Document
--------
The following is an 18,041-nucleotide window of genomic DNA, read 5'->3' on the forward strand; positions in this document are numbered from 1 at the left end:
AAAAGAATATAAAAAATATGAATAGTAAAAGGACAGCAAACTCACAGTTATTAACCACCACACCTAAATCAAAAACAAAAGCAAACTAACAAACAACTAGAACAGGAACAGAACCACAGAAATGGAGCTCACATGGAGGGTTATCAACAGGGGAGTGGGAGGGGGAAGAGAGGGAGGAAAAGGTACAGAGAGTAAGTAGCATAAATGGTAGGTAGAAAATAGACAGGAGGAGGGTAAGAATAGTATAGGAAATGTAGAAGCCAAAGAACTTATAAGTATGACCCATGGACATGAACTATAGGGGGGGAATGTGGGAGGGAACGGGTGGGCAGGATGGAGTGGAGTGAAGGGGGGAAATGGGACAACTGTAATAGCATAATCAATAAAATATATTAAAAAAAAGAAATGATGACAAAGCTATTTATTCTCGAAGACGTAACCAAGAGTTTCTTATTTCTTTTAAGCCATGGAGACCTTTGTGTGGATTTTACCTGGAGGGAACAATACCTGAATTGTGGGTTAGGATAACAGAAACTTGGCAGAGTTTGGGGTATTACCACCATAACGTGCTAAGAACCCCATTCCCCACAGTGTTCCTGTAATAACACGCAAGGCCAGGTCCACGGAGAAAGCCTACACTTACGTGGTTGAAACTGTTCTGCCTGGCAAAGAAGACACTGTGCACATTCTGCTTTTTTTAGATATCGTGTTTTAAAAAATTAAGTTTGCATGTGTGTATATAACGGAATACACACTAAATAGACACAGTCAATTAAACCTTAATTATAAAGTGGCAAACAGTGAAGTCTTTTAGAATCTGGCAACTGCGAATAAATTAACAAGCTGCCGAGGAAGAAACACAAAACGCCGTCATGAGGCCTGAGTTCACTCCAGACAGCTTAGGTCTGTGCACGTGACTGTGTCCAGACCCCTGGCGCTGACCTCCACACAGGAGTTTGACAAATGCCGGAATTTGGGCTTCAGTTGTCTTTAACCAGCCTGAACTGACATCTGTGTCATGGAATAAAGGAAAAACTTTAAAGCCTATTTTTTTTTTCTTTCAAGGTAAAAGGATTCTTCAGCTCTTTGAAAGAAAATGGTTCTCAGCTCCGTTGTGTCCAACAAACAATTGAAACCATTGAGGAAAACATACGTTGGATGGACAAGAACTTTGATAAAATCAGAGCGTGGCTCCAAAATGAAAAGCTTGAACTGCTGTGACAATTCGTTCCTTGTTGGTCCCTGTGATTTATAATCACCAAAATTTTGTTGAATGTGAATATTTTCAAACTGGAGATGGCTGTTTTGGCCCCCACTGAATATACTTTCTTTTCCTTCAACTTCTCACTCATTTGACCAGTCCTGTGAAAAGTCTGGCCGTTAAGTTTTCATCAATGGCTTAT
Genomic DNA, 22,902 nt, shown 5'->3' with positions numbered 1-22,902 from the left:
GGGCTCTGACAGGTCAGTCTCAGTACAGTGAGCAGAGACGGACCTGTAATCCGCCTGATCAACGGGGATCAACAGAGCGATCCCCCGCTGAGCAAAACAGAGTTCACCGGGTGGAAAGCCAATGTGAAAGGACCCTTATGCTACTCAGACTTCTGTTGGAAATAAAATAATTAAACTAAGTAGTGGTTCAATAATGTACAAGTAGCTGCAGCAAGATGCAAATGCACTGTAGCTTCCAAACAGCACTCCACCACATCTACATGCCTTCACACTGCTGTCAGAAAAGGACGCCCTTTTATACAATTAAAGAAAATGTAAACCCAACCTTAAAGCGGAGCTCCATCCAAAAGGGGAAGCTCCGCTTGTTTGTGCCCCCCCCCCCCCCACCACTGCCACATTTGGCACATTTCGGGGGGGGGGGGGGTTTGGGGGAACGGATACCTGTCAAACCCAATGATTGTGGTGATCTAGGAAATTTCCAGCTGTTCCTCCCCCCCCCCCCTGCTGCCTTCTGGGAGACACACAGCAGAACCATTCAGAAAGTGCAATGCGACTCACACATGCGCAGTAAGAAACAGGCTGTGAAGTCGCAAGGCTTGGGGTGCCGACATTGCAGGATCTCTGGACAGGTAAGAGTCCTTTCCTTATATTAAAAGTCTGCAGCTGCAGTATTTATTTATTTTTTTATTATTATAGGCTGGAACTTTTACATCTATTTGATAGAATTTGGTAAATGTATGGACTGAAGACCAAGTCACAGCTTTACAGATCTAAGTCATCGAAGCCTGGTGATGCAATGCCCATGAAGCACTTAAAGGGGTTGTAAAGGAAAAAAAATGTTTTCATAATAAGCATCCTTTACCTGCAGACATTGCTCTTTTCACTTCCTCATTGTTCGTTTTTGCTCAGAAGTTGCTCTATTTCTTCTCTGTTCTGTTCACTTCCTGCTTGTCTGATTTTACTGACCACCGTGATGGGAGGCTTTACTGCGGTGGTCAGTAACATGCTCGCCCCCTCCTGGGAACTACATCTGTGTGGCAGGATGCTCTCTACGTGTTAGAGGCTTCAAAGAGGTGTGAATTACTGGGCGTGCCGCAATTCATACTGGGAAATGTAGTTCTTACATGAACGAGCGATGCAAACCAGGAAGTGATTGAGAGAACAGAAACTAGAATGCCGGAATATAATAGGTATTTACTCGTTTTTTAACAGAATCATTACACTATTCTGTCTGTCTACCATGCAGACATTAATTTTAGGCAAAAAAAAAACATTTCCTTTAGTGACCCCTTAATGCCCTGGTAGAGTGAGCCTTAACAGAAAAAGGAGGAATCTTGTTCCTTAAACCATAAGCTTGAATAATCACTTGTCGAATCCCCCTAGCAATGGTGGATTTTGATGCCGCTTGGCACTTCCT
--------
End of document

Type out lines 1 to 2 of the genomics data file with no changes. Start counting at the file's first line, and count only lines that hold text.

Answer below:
The following is an 18,041-nucleotide window of genomic DNA, read 5'->3' on the forward strand; positions in this document are numbered from 1 at the left end:
AAAAGAATATAAAAAATATGAATAGTAAAAGGACAGCAAACTCACAGTTATTAACCACCACACCTAAATCAAAAACAAAAGCAAACTAACAAACAACTAGAACAGGAACAGAACCACAGAAATGGAGCTCACATGGAGGGTTATCAACAGGGGAGTGGGAGGGGGAAGAGAGGGAGGAAAAGGTACAGAGAGTAAGTAGCATAAATGGTAGGTAGAAAATAGACAGGAGGAGGGTAAGAATAGTATAGGAAATGTAGAAGCCAAAGAACTTATAAGTATGACCCATGGACATGAACTATAGGGGGGGAATGTGGGAGGGAACGGGTGGGCAGGATGGAGTGGAGTGAAGGGGGGAAATGGGACAACTGTAATAGCATAATCAATAAAATATATTAAAAAAAAGAAATGATGACAAAGCTATTTATTCTCGAAGACGTAACCAAGAGTTTCTTATTTCTTTTAAGCCATGGAGACCTTTGTGTGGATTTTACCTGGAGGGAACAATACCTGAATTGTGGGTTAGGATAACAGAAACTTGGCAGAGTTTGGGGTATTACCACCATAACGTGCTAAGAACCCCATTCCCCACAGTGTTCCTGTAATAACACGCAAGGCCAGGTCCACGGAGAAAGCCTACACTTACGTGGTTGAAACTGTTCTGCCTGGCAAAGAAGACACTGTGCACATTCTGCTTTTTTTAGATATCGTGTTTTAAAAAATTAAGTTTGCATGTGTGTATATAACGGAATACACACTAAATAGACACAGTCAATTAAACCTTAATTATAAAGTGGCAAACAGTGAAGTCTTTTAGAATCTGGCAACTGCGAATAAATTAACAAGCTGCCGAGGAAGAAACACAAAACGCCGTCATGAGGCCTGAGTTCACTCCAGACAGCTTAGGTCTGTGCACGTGACTGTGTCCAGACCCCTGGCGCTGACCTCCACACAGGAGTTTGACAAATGCCGGAATTTGGGCTTCAGTTGTCTTTAACCAGCCTGAACTGACATCTGTGTCATGGAATAAAGGAAAAACTTTAAAGCCTATTTTTTTTTTCTTTCAAGGTAAAAGGATTCTTCAGCTCTTTGAAAGAAAATGGTTCTCAGCTCCGTTGTGTCCAACAAACAATTGAAACCATTGAGGAAAACATACGTTGGATGGACAAGAACTTTGATAAAATCAGAGCGTGGCTCCAAAATGAAAAGCTTGAACTGCTGTGACAATTCGTTCCTTGTTGGTCCCTGTGATTTATAATCACCAAAATTTTGTTGAATGTGAATATTTTCAAACTGGAGATGGCTGTTTTGGCCCCCACTGAATATACTTTCTTTTCCTTCAACTTCTCACTCATTTGACCAGTCCTGTGAAAAGTCTGGCCGTTAAGTTTTCATCAATGGCTTAT